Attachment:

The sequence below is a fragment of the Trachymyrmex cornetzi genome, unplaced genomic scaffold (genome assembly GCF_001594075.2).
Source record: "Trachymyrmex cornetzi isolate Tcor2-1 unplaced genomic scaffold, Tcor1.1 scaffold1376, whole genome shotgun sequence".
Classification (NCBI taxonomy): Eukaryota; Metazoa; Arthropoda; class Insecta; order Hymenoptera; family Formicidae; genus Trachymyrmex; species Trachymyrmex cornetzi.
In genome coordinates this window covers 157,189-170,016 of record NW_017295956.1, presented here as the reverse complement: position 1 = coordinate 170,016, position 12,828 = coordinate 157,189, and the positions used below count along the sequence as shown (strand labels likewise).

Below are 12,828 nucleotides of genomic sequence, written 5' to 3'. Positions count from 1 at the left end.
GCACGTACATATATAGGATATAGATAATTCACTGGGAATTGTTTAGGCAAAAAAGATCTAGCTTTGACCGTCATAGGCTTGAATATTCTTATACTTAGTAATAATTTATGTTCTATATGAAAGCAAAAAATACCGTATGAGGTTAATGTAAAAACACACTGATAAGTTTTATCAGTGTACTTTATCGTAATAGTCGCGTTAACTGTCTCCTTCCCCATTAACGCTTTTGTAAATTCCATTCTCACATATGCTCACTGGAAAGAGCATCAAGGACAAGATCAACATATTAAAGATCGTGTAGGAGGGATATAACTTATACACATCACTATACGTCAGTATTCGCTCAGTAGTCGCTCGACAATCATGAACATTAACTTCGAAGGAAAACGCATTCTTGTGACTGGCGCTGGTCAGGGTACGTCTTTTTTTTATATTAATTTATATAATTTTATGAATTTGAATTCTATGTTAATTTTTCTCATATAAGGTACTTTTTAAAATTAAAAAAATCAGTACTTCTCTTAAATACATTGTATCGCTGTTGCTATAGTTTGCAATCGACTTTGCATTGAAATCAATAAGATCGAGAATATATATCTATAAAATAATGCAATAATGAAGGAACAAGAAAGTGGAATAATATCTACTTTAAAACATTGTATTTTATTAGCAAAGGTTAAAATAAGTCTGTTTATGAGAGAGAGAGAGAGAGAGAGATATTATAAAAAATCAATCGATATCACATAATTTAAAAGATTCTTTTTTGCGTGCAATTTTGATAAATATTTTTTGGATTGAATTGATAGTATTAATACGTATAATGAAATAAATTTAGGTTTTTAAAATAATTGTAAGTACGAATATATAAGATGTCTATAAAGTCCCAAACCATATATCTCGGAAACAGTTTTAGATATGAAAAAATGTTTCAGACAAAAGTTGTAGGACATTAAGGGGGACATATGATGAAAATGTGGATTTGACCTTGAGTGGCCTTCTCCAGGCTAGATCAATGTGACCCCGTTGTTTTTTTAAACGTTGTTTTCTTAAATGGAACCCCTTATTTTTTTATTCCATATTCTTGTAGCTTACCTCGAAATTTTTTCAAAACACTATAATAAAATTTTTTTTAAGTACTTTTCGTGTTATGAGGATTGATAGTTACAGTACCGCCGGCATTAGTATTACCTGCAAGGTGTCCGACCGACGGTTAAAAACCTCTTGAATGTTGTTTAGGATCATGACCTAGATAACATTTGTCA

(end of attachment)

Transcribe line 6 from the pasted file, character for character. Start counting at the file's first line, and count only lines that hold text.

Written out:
GCACGTACATATATAGGATATAGATAATTCACTGGGAATTGTTTAGGCAAAAAAGATCTAGCTTTGACCGTCATAGGCTTGAATATTCTTATACTTAGTAATAATTTATGTTCTATATGAAAGCAAAAAATACCGTATGAGGTTAATGTAAAAACACACTGATAAGTTTTATCAGTGTACTTTATCGTAATAGTCGCGTTAACTGTCTCCTTCCCCATTAACGCTTTTGTAAATTCCATTCTCACATATGCTCACTGGAAAGAGCATCAAGGACAAGATCAACATATTAAAGATCGTGTAGGAGGGATATAACTTATACACATCACTATACGTCAGTATTCGCTCAGTAGTCGCTCGACAATCATGAACATTAACTTCGAAGGAAAACGCATTCTTGTGACTGGCGCTGGTCAGGGTACGTCTTTTTTTTATATTAATTTATATAATTTTATGAATTTGAATTCTATGTTAATTTTTCTCATATAAGGTACTTTTTAAAATTAAAAAAATCAGTACTTCTCTTAAATACATTGTATCGCTGTTGCTATAGTTTGCAATCGACTTTGCATTGAAATCAATAAGATCGAGAATATATATCTATAAAATAATGCAATAATGAAGGAACAAGAAAGTGGAATAATATCTACTTTAAAACATTGTATTTTATTAGCAAAGGTTAAAATAAGTCTGTTTATGAGAGAGAGAGAGAGAGAGAGATATTATAAAAAATCAATCGATATCACATAATTTAAAAGATTCTTTTTTGCGTGCAATTTTGATAAATATTTTTTGGATTGAATTGATAGTATTAATACGTATAATGAAATAAATTTAGGTTTTTAAAATAATTGTAAGTACGAATATATAAGATGTCTATAAAGTCCCAAACCATATATCTCGGAAACAGTTTTAGATATGAAAAAATGTTTCAGACAAAAGTTGTAGGACATTAAGGGGGACATATGATGAAAATGTGGATTTGACCTTGAGTGGCCTTCTCCAGGCTAGATCAATGTGACCCCGTTGTTTTTTTAAACGTTGTTTTCTTAAATGGAACCCCTTATTTTTTTATTCCATATTCTTGTAGCTTACCTCGAAATTTTTTCAAAACACTATAATAAAATTTTTTTTAAGTACTTTTCGTGTTATGAGGATTGATAGTTACAGTACCGCCGGCATTAGTATTACCTGCAAGGTGTCCGACCGACGGTTAAAAACCTCTTGAATGTTGTTTAGGATCATGACCTAGATAACATTTGTCA